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Observations Will Help Shape Future Fisheries Management Actions

New York State Department of Environmental Conservation (DEC) welcomes angler observations as DEC begins its angler diary program on the Genesee River in Allegany and Wyoming counties. The diarist program aims to record dates for trout and bass fishing trips on the Genesee River from the Pennsylvania line downstream through Letchworth State Park from March 1st through October 31, 2017.

"Angler participation in this program is greatly appreciated and will help us to evaluate the Genesee River's fishery quality," said Regional Fisheries Manager Mike Clancy. "This is a great opportunity for anglers to contribute observations and help shape future fishery management actions."

Those who fish the Genesee River (even once) and are able to contribute observations by keeping a fishing diary for DEC can contact the Region 9 Fisheries Office at (716) 372-6372 or by e-mail at This email address is being protected from spambots. You need JavaScript enabled to view it..

SBS Synopsis OneStreambank erosion is a major contributor to the sediment and nutrient loading in the Upper Genesee River. Given the steep topography and soils of the area, some streambank erosion and the associated sediment and nutrient load would be expected. However, human influences on the watershed and riparian areas exacerbate this erosion. Recent monitoring and modeling studies point to streambank erosion and the presence of agricultural lands without riparian buffers as causes of increased sediment and nutrient loading in this section of the river. The modeling studies suggest that a streambank stabilization program would effectively reduce the sediment and nutrient loads of the Upper Genesee River.

Streambank restoration projects are currently being investigated and funded on an ad-hoc basis. Genesee RiverWatch feels that we need to have a prioritized plan of projects to cover the whole upper watershed but agree we should start smaller with the section of the river near Houghton, NY. This is a section that was identified in the SUNY Brockport (2013) study. In addition to the plan we expect this project will result in the definition of several shovel-ready projects that can be submitted in response to subsequent requests for proposals, including GLRI. Lessons learned here will also help us develop the larger watershed plan.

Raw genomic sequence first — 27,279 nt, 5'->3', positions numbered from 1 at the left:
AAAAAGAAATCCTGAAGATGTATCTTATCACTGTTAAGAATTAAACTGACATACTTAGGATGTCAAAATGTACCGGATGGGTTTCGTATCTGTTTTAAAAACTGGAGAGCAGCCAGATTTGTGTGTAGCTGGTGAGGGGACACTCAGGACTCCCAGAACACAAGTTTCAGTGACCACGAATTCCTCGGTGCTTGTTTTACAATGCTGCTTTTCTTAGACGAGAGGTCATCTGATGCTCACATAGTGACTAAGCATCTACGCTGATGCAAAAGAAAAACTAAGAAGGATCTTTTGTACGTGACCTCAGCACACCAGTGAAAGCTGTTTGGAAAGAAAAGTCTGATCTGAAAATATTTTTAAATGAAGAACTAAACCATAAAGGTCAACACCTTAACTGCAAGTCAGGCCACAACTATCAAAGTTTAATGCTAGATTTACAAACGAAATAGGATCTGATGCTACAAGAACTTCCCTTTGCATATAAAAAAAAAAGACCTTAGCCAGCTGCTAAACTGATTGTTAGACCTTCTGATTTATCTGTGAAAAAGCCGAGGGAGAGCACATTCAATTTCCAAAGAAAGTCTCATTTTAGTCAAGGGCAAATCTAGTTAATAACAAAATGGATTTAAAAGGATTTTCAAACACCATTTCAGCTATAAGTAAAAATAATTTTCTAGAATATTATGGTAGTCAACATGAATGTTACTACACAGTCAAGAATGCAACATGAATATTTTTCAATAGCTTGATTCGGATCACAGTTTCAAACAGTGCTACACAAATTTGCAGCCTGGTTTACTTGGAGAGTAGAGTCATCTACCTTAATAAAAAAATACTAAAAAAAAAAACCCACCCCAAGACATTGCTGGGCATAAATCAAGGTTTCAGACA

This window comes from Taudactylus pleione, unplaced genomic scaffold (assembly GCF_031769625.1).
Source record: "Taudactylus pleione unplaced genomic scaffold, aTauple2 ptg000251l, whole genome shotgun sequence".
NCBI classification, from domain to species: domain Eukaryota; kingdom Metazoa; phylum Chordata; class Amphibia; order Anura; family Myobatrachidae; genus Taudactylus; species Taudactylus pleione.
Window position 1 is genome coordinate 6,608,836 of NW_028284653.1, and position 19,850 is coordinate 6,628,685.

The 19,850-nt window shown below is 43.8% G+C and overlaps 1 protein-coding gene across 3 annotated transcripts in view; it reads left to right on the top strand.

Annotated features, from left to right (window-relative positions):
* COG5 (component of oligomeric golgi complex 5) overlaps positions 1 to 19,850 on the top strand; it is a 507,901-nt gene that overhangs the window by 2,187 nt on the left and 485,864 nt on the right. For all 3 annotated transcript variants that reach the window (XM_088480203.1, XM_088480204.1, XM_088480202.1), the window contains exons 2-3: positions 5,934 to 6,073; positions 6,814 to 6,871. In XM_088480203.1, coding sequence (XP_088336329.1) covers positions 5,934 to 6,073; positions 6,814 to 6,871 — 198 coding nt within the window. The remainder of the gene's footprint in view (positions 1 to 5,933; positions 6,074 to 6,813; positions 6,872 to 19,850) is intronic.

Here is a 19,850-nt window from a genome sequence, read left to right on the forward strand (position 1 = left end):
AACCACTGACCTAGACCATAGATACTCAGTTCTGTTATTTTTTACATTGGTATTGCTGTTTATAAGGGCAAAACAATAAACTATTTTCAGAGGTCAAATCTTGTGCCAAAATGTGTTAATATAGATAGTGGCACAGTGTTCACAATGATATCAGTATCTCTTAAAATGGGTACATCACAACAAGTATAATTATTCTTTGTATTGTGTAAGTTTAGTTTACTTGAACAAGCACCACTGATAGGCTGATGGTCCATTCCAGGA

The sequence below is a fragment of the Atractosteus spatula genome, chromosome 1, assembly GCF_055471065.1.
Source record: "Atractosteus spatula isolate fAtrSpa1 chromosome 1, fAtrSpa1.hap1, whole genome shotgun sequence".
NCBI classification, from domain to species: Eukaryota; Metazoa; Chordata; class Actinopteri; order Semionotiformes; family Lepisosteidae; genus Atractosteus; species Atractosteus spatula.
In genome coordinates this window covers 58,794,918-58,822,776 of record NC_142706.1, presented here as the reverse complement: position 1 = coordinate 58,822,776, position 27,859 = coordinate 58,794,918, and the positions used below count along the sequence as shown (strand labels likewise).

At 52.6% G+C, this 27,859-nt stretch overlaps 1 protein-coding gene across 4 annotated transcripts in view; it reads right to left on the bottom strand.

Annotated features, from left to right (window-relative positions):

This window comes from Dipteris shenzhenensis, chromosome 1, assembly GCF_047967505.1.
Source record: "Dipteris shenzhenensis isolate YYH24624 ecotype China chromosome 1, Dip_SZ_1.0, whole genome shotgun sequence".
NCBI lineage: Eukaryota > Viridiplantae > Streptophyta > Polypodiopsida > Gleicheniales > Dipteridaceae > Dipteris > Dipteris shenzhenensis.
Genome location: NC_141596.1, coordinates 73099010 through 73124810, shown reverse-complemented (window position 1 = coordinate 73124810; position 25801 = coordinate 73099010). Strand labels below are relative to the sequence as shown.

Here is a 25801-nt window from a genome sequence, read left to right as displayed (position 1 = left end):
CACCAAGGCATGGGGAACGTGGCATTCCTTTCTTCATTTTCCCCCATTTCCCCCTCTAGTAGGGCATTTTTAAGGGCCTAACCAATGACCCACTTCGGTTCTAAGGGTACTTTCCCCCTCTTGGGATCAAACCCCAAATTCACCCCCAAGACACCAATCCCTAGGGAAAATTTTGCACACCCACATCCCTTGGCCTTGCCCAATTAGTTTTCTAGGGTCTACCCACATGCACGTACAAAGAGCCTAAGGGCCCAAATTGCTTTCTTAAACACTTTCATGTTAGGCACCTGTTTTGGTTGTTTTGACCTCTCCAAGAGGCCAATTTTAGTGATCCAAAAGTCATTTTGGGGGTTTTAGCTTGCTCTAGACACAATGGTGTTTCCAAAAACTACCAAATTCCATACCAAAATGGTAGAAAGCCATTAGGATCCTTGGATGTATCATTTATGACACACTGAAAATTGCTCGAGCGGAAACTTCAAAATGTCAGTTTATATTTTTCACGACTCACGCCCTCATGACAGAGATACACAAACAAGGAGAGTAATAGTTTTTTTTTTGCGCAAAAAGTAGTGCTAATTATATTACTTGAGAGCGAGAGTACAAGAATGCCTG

A meander analysis was developed in partnership with the Allegany County Soil and Water Conservation District to characterize the degree of streambank erosion on specific segments of the Genesee River in the Town of Caneadea, Allegany County, New York. This technique enabled the identification of river bank segments that should be considered for restoration. A project design and cost for each of the 17 segments evaluated was developed. These designs and the use of an evaluation matrix allowed for the establishment of the priority order of restoration for each segment. The evaluation of these restoration projects will be used to select which projects should be brought forward for submittal to funding agencies.

Five projects were identified as the top priority projects based upon the analysis conducted. (See the priority sites on the story map.) One of those projects (Site 2A) was designed and estimated to the level necessary for submittal to a funding agency. A detailed project proposal was developed in anticipation of submittal to several funding agencies in the next six to eight months. The landowner of that segment has been trying for years to define and implement a project to slow down his loss of valuable farmland. Try our fully-interactive "Swipe Tool"  (and User guide)

SBS Synopsis TwoThe shovel-ready project that was developed will stabilize of 900 linear feet of un-buffered agricultural field along the Genesee River in the town of Caneadea, New York. This restoration will reduce sediment and phosphorus loads to the river while adding 900 feet of new riparian zone. This project with emphasize the use of bioengineering techniques and habitat enhancement.

Click to download the final report.